Argentina has no choice but to default


NEW YORK — Argentina is now experiencing one of its most severe economic and social crises in recent history. Riots are spreading through the country and the government seems increasingly unable to control the situation. The declaration of a state of siege for 30 days, although a necessary measure to control riots in which more than 5 people were killed and dozens injured, shows the seriousness of the situation. If not controlled, the crisis could bring about a popular revolt with incalculable consequences for peace and democracy in this beleaguered country.

Increased borrowing from international lending institutions, notably the International Monetary Fund, has not done much to improve the country’s economic situation and overcome the present crisis. If Argentina is to go back to being a state under the rule of law and with sound social and economic development, it has no alternative but to default on its current debt. The sooner this is done the better it will be for the country and — in the long run — for the international community.

The government’s efforts to reach a zero-deficit budget proved to be impossible, and in its eagerness to satisfy foreign creditors it imposed on Argentines draconian conditions that have had a negative effect, particularly on the poorer sectors of the population. In addition, if not controlled, the crisis in Argentina may spread to Brazil and Chile, whose currencies have depreciated almost 20 percent this year.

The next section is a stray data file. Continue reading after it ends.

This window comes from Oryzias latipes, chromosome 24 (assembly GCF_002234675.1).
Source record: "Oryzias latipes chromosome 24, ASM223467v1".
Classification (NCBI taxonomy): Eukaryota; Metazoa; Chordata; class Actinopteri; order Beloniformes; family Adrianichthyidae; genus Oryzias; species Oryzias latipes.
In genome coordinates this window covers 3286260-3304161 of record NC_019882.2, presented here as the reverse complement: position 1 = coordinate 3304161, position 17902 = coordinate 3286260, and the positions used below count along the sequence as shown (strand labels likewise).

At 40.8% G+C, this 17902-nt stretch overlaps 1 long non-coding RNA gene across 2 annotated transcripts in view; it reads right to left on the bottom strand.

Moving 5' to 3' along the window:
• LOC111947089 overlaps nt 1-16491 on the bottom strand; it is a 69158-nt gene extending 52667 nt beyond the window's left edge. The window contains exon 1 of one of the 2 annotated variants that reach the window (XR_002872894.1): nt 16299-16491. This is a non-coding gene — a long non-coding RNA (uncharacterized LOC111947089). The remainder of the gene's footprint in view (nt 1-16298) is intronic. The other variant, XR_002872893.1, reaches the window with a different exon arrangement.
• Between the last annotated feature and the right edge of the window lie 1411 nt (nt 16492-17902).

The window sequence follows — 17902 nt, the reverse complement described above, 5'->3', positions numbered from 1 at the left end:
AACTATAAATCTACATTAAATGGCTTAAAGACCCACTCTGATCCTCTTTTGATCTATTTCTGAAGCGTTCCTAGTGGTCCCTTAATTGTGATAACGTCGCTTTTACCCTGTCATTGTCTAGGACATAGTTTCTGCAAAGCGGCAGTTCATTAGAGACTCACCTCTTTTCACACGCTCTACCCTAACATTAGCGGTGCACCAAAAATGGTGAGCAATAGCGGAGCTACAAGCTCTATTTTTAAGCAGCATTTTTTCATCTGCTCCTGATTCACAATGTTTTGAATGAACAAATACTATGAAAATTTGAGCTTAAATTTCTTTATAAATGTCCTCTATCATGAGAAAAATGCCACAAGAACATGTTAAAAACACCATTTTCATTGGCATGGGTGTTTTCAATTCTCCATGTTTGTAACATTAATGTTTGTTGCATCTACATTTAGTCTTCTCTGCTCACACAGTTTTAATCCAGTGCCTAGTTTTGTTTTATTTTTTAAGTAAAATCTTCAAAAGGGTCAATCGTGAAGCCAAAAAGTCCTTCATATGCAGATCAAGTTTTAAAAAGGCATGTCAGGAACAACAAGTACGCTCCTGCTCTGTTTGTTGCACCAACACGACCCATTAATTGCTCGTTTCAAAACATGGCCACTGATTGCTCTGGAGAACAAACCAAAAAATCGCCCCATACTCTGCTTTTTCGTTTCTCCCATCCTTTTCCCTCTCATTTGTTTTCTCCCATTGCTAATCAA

Argentina’s total public debt, both internal and external, amounts to about $155 billion, a huge sum given the size of its economy. This amount is five times the value of the country’s annual exports.

In addition, Argentina still has principal repayments of over $40 billion due between 2003 and 2005. Argentina recently paid $900 million in interest on its foreign debt, in part using money confiscated from private pension funds.

And common Argentine citizens cannot but wonder where all the money the government received from international lending agencies has gone, since the country has been in a steep economic decline for the past several years.

What is happening now is to a large extent the result of the corruption and inefficiency of the previous Peronist government headed by former President Carlos Menem, whose economic policies had been widely praised by international financial institutions. By irresponsibly lending to that government, those institutions share responsibility for Argentina’s present financial condition.

Over 14 million Argentines — out of a total population of 35 million — are living in poverty on less than $4 a day. Pensions have been cut by 13 percent, while many state employees have not been paid for months. People cannot withdraw more than $250 a week from their bank accounts, a paltry sum if one considers that some prices in Argentina are on a par with those in New York. Unemployment is at least 20 percent, an estimate many people consider to be low.

In short, the conditions have been created for a social crisis that could lead to a bloody popular revolt if it continues much longer. By all criteria, the day of reckoning has come for Latin America’s third largest country.

Three steps are unavoidable if Argentina is to emerge from the present crisis: It has to default on its foreign debt, devalue its currency — presently pegged to the dollar — and undergo a significant fiscal readjustment.

International financial circles agree that Argentina must declare default and start immediately to restructure its economic policy rather than continue in a downward spiral that hurts most the poorer sectors of the population.

Only these dramatic steps can save Argentina from a social crisis of unpredictable consequences.